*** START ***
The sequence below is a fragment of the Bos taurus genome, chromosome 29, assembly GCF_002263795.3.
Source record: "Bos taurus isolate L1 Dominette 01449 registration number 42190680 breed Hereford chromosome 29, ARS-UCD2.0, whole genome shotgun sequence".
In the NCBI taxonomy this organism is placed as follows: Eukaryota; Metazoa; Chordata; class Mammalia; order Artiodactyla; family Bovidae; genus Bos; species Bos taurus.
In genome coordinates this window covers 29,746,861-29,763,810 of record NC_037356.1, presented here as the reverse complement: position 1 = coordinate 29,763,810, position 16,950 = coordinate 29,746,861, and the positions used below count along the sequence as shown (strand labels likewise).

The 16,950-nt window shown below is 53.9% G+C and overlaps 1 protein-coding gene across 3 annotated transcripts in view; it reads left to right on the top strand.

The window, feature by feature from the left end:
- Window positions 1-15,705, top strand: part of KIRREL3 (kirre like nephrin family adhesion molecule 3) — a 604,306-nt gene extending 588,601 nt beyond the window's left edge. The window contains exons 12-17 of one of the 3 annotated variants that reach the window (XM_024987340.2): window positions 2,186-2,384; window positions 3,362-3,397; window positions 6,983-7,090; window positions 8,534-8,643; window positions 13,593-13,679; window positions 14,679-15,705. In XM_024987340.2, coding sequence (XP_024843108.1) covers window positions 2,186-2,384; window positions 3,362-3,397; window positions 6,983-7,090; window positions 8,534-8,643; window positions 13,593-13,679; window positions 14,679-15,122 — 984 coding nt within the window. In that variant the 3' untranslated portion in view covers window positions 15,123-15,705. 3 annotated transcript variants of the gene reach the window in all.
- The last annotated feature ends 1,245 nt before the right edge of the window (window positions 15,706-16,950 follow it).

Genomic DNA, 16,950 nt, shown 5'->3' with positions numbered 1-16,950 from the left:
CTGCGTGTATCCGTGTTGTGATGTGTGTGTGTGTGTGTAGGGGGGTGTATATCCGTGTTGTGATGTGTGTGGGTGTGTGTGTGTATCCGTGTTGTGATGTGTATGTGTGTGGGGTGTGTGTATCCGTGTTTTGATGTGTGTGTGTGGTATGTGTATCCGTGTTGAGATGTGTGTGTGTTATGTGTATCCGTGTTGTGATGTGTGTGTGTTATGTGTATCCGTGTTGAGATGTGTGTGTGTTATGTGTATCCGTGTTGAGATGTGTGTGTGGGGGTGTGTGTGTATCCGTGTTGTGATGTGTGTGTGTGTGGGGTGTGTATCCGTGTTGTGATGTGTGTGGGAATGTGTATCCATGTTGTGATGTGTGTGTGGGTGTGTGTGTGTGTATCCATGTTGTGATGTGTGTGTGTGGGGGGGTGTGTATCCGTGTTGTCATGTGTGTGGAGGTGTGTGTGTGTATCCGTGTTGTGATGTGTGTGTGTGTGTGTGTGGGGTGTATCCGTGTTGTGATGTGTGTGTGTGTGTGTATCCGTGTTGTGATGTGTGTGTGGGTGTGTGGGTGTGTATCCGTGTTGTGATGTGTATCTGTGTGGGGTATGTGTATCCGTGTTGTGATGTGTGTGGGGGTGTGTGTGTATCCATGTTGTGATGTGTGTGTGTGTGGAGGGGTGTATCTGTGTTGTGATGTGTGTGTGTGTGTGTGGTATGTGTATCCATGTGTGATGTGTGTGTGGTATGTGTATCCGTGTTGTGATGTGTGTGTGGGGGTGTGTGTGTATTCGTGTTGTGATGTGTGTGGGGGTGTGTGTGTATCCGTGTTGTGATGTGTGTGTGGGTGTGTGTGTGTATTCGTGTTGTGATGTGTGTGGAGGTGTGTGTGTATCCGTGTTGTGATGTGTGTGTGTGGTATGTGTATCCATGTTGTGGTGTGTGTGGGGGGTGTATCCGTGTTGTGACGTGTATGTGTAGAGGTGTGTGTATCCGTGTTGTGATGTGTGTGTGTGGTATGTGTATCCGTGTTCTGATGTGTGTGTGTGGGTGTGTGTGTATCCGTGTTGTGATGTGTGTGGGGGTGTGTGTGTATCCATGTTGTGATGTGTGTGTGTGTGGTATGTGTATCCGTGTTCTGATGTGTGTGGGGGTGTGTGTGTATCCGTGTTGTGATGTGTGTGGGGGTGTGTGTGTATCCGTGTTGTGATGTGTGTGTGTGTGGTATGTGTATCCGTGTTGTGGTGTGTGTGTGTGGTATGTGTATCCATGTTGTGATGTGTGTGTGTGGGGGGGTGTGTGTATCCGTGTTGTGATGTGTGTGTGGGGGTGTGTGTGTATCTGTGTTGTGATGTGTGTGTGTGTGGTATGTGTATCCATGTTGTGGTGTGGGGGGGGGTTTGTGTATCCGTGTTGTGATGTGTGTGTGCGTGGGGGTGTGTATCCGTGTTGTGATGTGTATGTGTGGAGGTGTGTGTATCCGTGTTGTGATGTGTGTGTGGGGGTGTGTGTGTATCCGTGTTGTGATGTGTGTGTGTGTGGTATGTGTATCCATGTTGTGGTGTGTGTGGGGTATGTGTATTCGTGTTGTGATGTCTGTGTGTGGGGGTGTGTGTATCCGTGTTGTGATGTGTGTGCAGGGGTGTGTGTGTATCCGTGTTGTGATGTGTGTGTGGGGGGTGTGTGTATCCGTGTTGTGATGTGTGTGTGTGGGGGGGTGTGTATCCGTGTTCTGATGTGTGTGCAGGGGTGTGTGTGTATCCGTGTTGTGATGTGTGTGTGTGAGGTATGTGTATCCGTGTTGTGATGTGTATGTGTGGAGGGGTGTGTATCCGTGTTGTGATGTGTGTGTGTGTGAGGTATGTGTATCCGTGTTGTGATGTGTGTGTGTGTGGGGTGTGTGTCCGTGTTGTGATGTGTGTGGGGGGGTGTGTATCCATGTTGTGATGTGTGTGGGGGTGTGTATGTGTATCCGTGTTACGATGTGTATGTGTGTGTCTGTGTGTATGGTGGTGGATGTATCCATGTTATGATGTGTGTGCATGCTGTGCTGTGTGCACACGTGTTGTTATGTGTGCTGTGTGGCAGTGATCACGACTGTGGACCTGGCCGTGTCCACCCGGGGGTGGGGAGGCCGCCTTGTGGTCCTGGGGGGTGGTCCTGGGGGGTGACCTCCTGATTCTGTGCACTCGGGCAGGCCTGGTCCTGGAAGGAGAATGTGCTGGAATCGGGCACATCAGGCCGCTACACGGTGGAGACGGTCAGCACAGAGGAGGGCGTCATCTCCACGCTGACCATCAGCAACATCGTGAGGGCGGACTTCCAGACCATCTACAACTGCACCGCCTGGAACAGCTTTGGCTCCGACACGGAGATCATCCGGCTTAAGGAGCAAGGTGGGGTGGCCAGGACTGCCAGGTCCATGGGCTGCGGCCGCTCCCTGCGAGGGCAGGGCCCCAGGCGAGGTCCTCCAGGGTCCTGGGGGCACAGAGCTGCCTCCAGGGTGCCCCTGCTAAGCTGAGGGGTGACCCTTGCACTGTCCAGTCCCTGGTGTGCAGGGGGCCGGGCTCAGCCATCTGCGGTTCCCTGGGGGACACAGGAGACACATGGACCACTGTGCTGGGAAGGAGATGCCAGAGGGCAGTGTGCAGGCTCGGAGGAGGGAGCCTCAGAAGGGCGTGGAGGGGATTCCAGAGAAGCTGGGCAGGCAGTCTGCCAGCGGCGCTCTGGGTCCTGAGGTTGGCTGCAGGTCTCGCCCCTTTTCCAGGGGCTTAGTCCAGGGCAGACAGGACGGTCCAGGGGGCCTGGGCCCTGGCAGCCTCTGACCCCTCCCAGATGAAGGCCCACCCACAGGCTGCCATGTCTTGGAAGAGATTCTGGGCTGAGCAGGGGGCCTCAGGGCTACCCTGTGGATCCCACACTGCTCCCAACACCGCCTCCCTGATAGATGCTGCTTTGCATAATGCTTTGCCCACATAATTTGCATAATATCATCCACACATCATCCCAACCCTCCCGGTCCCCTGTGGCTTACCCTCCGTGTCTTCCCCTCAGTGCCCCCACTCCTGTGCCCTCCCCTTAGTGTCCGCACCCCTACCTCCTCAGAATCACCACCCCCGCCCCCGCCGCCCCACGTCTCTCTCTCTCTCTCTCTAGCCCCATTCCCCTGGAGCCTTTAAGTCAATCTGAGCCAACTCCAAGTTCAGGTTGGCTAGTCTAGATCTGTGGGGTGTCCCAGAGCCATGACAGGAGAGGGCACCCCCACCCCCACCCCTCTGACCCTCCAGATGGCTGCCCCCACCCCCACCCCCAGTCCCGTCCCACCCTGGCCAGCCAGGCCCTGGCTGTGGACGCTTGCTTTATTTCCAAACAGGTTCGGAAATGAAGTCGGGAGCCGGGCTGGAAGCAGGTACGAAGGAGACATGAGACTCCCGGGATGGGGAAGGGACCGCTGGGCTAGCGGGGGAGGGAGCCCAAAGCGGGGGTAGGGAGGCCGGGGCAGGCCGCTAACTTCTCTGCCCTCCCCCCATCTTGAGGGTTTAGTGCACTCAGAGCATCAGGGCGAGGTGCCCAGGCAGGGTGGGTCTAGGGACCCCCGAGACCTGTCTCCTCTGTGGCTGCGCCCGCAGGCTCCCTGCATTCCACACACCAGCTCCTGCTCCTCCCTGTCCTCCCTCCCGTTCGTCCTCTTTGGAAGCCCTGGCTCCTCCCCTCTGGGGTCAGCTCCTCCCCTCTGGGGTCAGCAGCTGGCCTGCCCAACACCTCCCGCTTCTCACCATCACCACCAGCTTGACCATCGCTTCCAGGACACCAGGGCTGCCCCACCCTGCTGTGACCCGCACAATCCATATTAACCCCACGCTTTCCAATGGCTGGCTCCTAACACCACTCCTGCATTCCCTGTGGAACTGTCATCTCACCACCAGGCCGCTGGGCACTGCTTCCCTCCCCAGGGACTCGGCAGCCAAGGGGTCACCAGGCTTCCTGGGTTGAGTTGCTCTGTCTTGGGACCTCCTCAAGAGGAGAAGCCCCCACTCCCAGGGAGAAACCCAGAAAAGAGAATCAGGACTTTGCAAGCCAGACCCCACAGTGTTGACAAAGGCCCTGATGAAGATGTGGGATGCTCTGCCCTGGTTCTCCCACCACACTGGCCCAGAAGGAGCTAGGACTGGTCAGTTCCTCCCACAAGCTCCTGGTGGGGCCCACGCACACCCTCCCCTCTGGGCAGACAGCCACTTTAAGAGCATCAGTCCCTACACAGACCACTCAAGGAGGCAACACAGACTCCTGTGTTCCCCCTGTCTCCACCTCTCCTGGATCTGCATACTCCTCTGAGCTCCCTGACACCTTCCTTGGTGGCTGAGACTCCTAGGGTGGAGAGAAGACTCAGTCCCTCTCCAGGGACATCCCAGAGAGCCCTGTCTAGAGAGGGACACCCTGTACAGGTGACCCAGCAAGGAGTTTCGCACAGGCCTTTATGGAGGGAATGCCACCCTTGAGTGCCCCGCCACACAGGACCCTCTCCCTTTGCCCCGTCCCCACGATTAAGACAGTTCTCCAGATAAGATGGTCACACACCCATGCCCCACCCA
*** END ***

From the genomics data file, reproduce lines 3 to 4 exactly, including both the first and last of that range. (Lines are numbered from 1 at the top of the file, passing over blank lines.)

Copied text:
In the NCBI taxonomy this organism is placed as follows: Eukaryota; Metazoa; Chordata; class Mammalia; order Artiodactyla; family Bovidae; genus Bos; species Bos taurus.
In genome coordinates this window covers 29,746,861-29,763,810 of record NC_037356.1, presented here as the reverse complement: position 1 = coordinate 29,763,810, position 16,950 = coordinate 29,746,861, and the positions used below count along the sequence as shown (strand labels likewise).